“Every one of the businesses that have called us have talked about the railroad,” Whiting said. He pointed out that they are on a list with five or six others to get an egg farm here, but it is contingent on keeping the railroad.

Whiting also spoke of RealAZ and the importance of the county supporting it, because “it’s the communities coming together to say that we’re here.”

“In the Forest Service we’re starting to get traction,” he said. “A lot of people have done a lot of good, but we’ve got to start cutting wood. We need to cut the trees; that is necessary to have true forest restoration.”

“This is home,” stated State Senator Sylvia Allen who was raised in this area.

“I love to talk about critical issues that are facing us,” said Senator Allen. She talked about each of the task forces she is working on.

One is community colleges. They asked her to sponsor a bill for expenditure limits, which she has done. She explained that currently even though a community college brings in revenue, it cannot spend over the expenditure limits.

She is working on the transfer of public land, because Arizona is 87 percent federally controlled. “This is why Arizona has a hard time funding education,” she said.

Allen also serves on the Border Security Task Force and told about a tour she recently took.

She attended a security briefing held by Maricopa County to help them understand what is happening with the Islamic Radical Movement. They were briefed on the security policy from Washington, D.C. “It was very concerning to me,” she said.

Allen has worked on the forest industry, which is an important issue to her. “That’s my first love,” she said. Arizona has slowly started rebuilding its timber industry. She has had leadership in the senate and house sign a letter about the 4FRI project that was sent to Washington, D.C.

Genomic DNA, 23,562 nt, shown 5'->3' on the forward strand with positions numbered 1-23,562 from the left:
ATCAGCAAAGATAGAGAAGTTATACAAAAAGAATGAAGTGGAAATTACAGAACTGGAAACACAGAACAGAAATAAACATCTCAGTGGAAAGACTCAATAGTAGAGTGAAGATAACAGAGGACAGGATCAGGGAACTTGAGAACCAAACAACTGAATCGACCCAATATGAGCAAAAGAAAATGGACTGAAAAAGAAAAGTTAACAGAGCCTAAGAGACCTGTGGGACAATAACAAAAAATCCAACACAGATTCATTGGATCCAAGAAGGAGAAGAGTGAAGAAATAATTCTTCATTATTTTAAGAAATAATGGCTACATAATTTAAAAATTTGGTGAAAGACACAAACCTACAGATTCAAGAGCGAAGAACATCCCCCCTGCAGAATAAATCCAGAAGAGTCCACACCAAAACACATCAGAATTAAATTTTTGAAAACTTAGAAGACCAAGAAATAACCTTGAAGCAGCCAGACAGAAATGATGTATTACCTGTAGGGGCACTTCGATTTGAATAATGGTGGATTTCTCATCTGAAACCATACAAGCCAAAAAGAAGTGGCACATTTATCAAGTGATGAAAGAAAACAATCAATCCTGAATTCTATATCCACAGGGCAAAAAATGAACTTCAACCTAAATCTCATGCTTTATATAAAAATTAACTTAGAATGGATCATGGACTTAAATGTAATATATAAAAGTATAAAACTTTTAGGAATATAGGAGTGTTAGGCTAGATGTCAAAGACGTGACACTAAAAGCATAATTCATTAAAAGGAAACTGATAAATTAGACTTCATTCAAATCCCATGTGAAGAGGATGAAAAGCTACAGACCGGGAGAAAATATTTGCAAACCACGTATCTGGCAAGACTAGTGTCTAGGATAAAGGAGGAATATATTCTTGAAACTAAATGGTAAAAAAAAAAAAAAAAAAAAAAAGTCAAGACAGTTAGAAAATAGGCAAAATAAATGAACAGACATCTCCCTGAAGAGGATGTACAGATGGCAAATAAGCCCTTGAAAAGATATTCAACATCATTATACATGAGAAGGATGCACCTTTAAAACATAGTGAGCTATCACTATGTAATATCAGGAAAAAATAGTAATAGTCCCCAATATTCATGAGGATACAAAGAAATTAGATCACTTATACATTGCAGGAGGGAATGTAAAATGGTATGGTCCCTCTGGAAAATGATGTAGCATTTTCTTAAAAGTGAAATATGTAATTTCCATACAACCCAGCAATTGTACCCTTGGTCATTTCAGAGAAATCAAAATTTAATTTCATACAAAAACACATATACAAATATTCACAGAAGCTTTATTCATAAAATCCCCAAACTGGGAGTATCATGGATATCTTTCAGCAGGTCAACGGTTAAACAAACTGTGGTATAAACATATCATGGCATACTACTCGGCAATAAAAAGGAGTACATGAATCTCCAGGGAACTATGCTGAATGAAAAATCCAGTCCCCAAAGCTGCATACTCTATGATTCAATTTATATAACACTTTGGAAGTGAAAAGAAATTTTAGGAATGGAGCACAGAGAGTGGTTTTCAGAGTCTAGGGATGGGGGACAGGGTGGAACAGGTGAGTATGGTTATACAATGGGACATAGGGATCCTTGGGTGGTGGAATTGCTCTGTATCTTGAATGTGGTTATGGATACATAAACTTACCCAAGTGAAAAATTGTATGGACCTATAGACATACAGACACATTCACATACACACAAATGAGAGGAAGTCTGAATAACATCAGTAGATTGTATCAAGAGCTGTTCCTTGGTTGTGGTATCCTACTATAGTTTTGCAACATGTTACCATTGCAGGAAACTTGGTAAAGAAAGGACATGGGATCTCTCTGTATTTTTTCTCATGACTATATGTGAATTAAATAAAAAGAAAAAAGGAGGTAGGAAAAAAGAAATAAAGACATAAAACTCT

“I’m very concerned about education. It is the future of our country, our children’s future,” said Allen as she explained that the state budget usually allots about 40 percent of the general fund to education. She also clarified why Arizona is ranked 48th or 50th in funding for education.

She is in favor of State Land trust money being used for education, and she believes that we need programs such as the Northern Arizona Vocational Institute of Technology.

“I really think there are some good things about education,” said the senator. “I think it’s a bad rap that we’re being labeled, because I think overall we have some of the best teachers.”

Allen also is pro tem of the senate for President Andy Biggs.

She spoke about the budget, sharing her concerns regarding the dollar. “I say we get back to work and develop our own oil in America,” she said.

“I’m very careful not to put more of a tax burden on our citizens,” said Allen. “I think we’ve got to learn to be very careful with what we spend. I know when I go to vote that I’m spending your money, and I want to spend it on things that are constitutionally correct.

“Planned Parenthood should be defunded,” she said.

Allen said that they are trying to find money in the budget to help beef up a task force that helps fight child pornography.

“We have got to be aware of the things that are out there and have a voice, stand up against them so we can have the courage to change it,” said the senator.

Following the remarks, Senator Allen and Supervisor Whiting were on hand to answer citizens’ questions.

Chamber President Patti Matyas suggested there be a quarterly town hall meeting to update citizens. Allen and Whiting both said they felt that was a good idea.